August 12, 2008

Perhaps They Should Have Tested More - VMWare

Not quite a Year-2000 bug - more like a Year-2008, Month-August, Day-12 bug.

If you were unlucky enough to download VMWare's ESX 3.5 update 2 in the past few weeks, you got a nasty surprise today when you tried to power on one of your virtuals:
"A general system error occurred: Internal Error."
And if you peeked into the logs, you might have seen:
http://msg.License.product.expired This product has expired.
(even though nothing was supposed to actually expire.)

Sorry - your VMs will no longer power on.  Oops!  Hope that isn't too important for you...

CEO Paul Maritz indicates that a leftover piece of pre-release code was to blame.
"Last night, we became aware of a code issue with the recently released update to ESX 3.5 and ESXi 3.5 (Update 2). 

When the time clock in a server running ESX 3.5 or ESXi 3.5 Update 2 hits 12:00AM on August 12th, 2008, the released code causes the product license to expire.  The problem has also occurred with a recent patch to ESX 3.5 or ESXi 3.5 Update 2. 

When an ESX or ESXi 3.5 server thinks its license has expired, the following can happen:
---- Virtual machines that are powered off cannot be turned on;
---- Virtual machines that have been suspended fail to leave suspend mode; and,
---- Virtual machines cannot be migrated using VMotion.

The issue was caused by a piece of code that was mistakenly left enabled for the final release of Update 2.  This piece of code was left over from the pre-release versions of Update 2 and was designed to ensure that customers are running on the supported generally available version of Update 2. 

In remedying the situation, we’ve already released an express patch for those customers that have installed/upgraded to ESX or ESXi 3.5 Update 2.  Within the next 24 hours, we also expect to issue a full replacement for Update 2, which should be used by customers who want to perform fresh installs of ESX or ESXi.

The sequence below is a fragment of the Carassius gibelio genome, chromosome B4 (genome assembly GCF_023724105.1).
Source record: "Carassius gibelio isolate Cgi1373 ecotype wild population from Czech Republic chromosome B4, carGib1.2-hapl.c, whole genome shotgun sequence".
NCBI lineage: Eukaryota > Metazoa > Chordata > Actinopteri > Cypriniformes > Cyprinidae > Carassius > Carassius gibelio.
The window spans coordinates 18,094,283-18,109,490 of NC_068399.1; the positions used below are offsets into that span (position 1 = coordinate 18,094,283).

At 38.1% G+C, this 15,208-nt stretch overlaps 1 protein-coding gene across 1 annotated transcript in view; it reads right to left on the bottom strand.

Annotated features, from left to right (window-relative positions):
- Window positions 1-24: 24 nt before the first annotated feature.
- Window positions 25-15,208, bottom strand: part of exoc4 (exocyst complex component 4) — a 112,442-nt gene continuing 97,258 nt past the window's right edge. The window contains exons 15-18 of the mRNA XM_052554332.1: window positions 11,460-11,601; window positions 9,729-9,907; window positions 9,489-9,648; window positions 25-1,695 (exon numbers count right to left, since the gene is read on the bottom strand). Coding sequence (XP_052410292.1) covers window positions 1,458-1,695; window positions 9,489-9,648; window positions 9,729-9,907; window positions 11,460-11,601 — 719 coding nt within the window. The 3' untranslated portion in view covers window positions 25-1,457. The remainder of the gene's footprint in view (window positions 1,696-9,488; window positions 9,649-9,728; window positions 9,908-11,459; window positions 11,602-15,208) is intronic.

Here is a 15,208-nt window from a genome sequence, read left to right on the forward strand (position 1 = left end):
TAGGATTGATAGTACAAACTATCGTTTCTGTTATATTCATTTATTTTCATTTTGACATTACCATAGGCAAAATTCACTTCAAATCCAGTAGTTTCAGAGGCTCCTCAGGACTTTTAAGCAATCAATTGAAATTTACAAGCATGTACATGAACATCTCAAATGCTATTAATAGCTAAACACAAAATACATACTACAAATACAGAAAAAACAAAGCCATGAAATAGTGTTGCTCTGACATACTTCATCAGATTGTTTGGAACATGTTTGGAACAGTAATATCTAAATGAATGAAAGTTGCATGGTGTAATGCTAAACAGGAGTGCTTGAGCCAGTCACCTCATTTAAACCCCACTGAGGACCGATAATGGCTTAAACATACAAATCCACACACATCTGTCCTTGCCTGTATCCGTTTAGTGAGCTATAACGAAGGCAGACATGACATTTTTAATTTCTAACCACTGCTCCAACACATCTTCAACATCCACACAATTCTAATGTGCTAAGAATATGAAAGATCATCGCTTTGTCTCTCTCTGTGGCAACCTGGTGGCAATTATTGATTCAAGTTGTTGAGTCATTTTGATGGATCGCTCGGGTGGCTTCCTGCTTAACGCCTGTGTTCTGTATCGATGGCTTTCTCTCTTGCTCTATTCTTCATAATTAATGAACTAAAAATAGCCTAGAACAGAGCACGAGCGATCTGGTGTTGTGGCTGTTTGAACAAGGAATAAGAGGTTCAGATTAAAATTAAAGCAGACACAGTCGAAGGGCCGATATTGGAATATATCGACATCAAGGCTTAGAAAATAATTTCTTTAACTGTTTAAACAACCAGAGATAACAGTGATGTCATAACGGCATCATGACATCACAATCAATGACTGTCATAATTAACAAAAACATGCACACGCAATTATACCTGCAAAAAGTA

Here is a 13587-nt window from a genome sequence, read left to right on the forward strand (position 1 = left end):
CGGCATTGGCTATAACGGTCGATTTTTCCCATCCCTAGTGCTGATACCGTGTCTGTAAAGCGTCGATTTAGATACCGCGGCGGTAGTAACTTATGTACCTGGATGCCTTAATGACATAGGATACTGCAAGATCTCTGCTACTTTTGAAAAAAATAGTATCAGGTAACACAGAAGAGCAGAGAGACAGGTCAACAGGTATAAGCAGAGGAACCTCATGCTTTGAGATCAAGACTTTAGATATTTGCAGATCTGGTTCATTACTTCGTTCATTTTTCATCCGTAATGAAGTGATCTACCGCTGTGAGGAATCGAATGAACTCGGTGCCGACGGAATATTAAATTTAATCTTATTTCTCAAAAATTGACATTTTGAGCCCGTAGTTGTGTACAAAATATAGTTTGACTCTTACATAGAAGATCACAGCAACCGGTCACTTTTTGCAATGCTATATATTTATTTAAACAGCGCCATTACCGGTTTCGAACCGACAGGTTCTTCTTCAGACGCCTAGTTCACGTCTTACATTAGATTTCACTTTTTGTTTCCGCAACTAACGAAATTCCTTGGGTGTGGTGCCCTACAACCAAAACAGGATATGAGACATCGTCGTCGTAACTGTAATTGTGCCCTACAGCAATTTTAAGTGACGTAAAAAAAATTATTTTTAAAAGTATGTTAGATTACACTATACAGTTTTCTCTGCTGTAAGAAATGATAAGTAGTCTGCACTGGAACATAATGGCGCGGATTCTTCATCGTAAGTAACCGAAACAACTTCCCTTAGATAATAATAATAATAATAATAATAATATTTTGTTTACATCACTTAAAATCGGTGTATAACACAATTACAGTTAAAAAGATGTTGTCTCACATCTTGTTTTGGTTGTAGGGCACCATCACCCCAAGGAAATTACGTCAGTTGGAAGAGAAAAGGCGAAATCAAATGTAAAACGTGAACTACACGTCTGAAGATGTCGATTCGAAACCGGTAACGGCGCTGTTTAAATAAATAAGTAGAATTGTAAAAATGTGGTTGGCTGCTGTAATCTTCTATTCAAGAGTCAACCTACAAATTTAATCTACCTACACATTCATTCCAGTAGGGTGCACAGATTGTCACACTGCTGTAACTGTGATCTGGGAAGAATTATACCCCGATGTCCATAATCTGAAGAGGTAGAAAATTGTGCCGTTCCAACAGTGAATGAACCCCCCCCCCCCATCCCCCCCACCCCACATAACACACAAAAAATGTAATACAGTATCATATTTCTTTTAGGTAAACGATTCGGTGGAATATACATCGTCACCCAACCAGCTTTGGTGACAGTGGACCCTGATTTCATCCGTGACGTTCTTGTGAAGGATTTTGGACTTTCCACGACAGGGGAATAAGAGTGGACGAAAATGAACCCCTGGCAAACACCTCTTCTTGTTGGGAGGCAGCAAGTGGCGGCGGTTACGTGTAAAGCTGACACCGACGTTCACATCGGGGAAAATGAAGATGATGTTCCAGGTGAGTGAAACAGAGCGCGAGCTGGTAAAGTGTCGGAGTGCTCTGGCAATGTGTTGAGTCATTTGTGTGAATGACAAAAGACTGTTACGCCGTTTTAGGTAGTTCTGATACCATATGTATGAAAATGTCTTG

I am sure you’re wondering how this could happen.  We failed in two areas:
---- Not disabling the code in the final release of Update 2; and
---- Not catching it in our quality assurance process. 

We are doing everything in our power to make sure this doesn’t happen again. 

VMware prides itself on the quality and reliability of our products, and this incident has prompted a thorough self-examination of how we create and deliver products to our customers.  We have kicked off a comprehensive, in-depth review of our QA and release processes, and will quickly make the needed changes.  

I want to apologize for the disruption and difficulty this issue may have caused to our customers and our partners.  Your confidence in VMware is extremely important to us, and we are committed to restoring that confidence fully and quickly.

Thank You,
Paul Maritz
President and CEO "
From Gary Chen, a senior analyst with Yankee Group:
"Software will always have bugs, but a widespread issue like this that affects all VMs is really damaging, especially at this point in time where virtualization is starting to take off. VMware is going to have to fix this fast, provide an explanation, and outline what they will do to strengthen their QA in the future."
From the VMWare web site:
"An issue with ESX/ESXi 3.5 Update 2 causes the product license to expire on August 12, 2008. VMware engineering has isolated the root cause of this issue and will reissue the various upgrade media including the ESX 3.5 Update 2 ISO, ESXi 3.5 Update 2 ISO, ESX 3.5 Update 2 upgrade tar and zip files by noon, PST on August 13.  These will be available from the page:  Until then, VMware advises against upgrading to ESX/ESXi 3.5 Update 2."
What if you've already upgraded to 3.5 Update 2?

Well - sorry about that. 
Perhaps you'd like to set your clock back for a while? 
Might I suggest January 1, 2000 as a handy target date?

See also: